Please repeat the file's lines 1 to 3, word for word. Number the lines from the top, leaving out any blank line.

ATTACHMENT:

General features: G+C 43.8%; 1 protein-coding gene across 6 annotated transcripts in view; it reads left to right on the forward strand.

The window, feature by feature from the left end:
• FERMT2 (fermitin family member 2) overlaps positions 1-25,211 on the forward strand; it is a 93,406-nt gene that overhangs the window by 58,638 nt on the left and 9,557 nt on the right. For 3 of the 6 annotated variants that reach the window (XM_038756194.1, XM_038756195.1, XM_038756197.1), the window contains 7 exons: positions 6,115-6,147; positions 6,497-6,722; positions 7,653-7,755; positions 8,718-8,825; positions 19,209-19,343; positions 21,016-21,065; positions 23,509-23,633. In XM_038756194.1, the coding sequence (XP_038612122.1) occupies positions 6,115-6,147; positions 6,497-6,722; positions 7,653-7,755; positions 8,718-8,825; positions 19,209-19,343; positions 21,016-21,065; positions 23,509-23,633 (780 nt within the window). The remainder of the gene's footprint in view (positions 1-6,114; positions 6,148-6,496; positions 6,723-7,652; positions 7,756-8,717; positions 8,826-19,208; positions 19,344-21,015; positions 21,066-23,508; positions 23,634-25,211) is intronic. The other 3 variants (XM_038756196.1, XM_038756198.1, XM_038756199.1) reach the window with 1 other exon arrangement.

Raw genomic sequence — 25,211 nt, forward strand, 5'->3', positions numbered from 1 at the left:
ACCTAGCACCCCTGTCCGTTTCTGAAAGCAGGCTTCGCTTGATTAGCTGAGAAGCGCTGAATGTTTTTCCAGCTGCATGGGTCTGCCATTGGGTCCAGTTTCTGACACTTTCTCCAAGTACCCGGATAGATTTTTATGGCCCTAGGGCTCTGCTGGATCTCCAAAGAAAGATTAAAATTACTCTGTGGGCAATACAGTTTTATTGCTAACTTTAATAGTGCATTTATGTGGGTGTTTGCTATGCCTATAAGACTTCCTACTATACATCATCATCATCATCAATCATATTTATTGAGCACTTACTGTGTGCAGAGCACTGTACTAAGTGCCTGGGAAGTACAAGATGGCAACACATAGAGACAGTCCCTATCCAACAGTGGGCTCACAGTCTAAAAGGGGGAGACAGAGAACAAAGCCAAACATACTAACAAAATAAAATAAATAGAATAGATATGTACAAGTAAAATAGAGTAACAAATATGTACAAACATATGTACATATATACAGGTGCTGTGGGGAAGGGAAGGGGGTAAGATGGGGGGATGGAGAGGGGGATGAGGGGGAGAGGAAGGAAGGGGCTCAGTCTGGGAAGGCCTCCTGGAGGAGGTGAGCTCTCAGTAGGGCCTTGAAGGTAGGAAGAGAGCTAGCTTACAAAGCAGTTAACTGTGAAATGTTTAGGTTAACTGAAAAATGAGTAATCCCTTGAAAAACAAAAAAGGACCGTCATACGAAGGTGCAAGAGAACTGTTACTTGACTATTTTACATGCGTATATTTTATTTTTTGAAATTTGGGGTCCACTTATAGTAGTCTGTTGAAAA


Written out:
General features: G+C 43.8%; 1 protein-coding gene across 6 annotated transcripts in view; it reads left to right on the forward strand.

The window, feature by feature from the left end:
• FERMT2 (fermitin family member 2) overlaps positions 1-25,211 on the forward strand; it is a 93,406-nt gene that overhangs the window by 58,638 nt on the left and 9,557 nt on the right. For 3 of the 6 annotated variants that reach the window (XM_038756194.1, XM_038756195.1, XM_038756197.1), the window contains 7 exons: positions 6,115-6,147; positions 6,497-6,722; positions 7,653-7,755; positions 8,718-8,825; positions 19,209-19,343; positions 21,016-21,065; positions 23,509-23,633. In XM_038756194.1, the coding sequence (XP_038612122.1) occupies positions 6,115-6,147; positions 6,497-6,722; positions 7,653-7,755; positions 8,718-8,825; positions 19,209-19,343; positions 21,016-21,065; positions 23,509-23,633 (780 nt within the window). The remainder of the gene's footprint in view (positions 1-6,114; positions 6,148-6,496; positions 6,723-7,652; positions 7,756-8,717; positions 8,826-19,208; positions 19,344-21,015; positions 21,066-23,508; positions 23,634-25,211) is intronic. The other 3 variants (XM_038756196.1, XM_038756198.1, XM_038756199.1) reach the window with 1 other exon arrangement.